Justice Served: The Hartford News



After 6 years in a nightmare of legal limbo due to a false 911 call, Christopher Dukes has prevailed in Connecticut Supreme Court.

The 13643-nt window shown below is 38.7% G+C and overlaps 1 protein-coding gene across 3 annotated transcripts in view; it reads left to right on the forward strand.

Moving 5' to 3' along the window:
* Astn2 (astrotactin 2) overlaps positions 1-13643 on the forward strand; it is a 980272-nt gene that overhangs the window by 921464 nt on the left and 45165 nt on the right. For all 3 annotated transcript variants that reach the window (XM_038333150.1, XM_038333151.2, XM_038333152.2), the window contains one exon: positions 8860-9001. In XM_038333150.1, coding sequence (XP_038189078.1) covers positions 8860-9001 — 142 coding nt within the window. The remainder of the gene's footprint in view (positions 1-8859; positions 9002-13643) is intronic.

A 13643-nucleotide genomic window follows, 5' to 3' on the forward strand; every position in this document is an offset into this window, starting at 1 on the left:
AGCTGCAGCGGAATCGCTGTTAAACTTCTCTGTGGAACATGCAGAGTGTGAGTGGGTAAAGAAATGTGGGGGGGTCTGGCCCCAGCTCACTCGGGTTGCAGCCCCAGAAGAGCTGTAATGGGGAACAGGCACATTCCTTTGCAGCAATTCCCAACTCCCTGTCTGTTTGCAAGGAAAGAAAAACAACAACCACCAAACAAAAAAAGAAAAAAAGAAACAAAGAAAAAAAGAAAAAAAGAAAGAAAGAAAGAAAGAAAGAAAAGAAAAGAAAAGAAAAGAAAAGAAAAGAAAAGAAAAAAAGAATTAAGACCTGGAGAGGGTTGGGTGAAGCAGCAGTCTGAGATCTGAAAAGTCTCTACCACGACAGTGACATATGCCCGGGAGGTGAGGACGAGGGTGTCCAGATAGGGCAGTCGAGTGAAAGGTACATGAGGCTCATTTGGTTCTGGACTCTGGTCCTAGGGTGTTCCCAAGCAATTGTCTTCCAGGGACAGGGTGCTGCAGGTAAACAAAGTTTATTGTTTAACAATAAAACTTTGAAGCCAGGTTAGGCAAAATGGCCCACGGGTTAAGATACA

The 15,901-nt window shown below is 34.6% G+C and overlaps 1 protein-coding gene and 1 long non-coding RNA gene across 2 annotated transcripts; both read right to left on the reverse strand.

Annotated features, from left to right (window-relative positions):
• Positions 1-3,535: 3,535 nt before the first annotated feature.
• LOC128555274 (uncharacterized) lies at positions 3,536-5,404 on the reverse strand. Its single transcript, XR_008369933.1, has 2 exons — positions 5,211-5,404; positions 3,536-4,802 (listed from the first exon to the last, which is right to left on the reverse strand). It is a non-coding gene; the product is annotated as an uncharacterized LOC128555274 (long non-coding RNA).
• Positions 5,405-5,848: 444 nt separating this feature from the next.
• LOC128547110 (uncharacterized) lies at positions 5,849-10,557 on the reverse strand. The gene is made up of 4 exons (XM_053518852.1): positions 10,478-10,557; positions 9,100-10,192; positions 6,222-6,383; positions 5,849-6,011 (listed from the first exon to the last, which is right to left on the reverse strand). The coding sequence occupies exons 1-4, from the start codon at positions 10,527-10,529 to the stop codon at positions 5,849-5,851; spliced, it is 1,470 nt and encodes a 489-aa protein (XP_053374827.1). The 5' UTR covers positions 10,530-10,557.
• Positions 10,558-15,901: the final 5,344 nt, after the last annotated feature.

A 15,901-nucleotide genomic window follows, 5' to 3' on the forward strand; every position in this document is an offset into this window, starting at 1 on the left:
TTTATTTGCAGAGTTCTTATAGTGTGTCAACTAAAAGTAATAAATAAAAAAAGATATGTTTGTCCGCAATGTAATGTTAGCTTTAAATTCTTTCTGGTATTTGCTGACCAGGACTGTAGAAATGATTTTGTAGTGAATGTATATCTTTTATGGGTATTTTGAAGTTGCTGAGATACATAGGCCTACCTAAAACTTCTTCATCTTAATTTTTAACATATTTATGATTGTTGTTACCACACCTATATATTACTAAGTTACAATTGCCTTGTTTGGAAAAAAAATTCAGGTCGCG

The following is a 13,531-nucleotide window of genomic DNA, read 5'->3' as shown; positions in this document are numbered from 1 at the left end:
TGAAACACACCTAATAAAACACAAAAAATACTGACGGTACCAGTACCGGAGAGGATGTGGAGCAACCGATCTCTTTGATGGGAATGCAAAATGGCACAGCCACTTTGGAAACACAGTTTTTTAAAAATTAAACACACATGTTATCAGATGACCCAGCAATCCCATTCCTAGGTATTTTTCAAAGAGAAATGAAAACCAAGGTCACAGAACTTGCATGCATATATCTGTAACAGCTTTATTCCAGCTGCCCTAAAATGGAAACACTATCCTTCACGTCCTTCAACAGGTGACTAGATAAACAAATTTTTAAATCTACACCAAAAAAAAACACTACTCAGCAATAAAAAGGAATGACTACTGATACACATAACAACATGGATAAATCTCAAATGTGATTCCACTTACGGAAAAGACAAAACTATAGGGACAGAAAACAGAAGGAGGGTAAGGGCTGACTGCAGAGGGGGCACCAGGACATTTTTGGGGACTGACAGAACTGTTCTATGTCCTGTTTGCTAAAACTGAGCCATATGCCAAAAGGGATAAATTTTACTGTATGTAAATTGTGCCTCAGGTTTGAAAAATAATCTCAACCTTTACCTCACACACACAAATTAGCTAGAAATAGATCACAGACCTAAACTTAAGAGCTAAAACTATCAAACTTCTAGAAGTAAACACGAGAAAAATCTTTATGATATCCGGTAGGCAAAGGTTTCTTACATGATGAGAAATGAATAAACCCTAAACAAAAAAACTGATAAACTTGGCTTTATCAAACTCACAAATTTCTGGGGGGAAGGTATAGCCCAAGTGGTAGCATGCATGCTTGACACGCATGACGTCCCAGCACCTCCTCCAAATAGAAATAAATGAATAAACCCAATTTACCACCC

Background: In April 2018,  the late-night quiet on Monroe Street in Hartford’s South End was suddenly broken when fire trucks showed up followed by Hartford police cruisers,  and yellow tape blocked off access to the street. In a second story window, resident Christopher Dukes appeared. He had no idea what was going on, but as a tall and heavy-set Black man he was wary of police due to incidents between Black men and police across the country that had ended tragically. His two children were asleep, and his wife was not in the house. But a few minutes later he saw her running toward the cruiser from the other end of the street, clad in bathrobe and pajamas. Dukes said that was when he realized he had been set up to be “swatted”.  Within minutes he had called HPD--called several times--but it took over an hour before  they showed up. In the interim he called family members, clergy, and friends. In his job as Director of Student Conduct at Central Connecticut State University he’d had extensive threat assessment training and put it to use. He stuck his hands out of the window to show he was not holding a gun, but recent media articles have incorrectly headlined the incident as an “armed standoff”. The same media have also quoted Dukes as telling the police “Many people will be hurt”, as if he were going to open fire. Also false because police recorded only part of what he actually said; “I am so sorry for all the people who will be hurt by this”, referring to his family, neighbors, and friends and the emotional impact of his swatting. And the bottom line is that Chris’s ex-wife had made a false 911 call—a felony--telling HPD her husband was threatening to kill her and then himself, that he was drunk, that he’d strangled her, dragged her to the basement, and bound her up with duct tape. All of those assertions were eventually proved to be false.  Dukes was arrested, jailed, and spent years wearing an ankle monitor. But the biggest blow was when that false narrative was headlined in the Hartford Courant a day later, CCSU immediately placed Dukes on paid administrative leave and then fired hid him in December 2018. Sloppy media coverage that took her assertions at face value contributed to his woes. All the charges against Dukes were eventually dismissed. (If you would like to  read full details about all the evidence and findings in the case from  the Hartford News 3-part story, go to hartfordpublications.com and click on the archive from 2022 where they first appeared.) The Good News: As of last week, after many court appearances, Christopher Dukes finally won his case against CCSU. The CT Supreme Court ordered the university to make him whole with  back pay for the 5 ½ years after his firing. In addition, the court also ruled that he was to be returned to his position as Director of Student Conduct. An arbitrator from CCSU  had made the same order in 2022 but it was vacated by the State.

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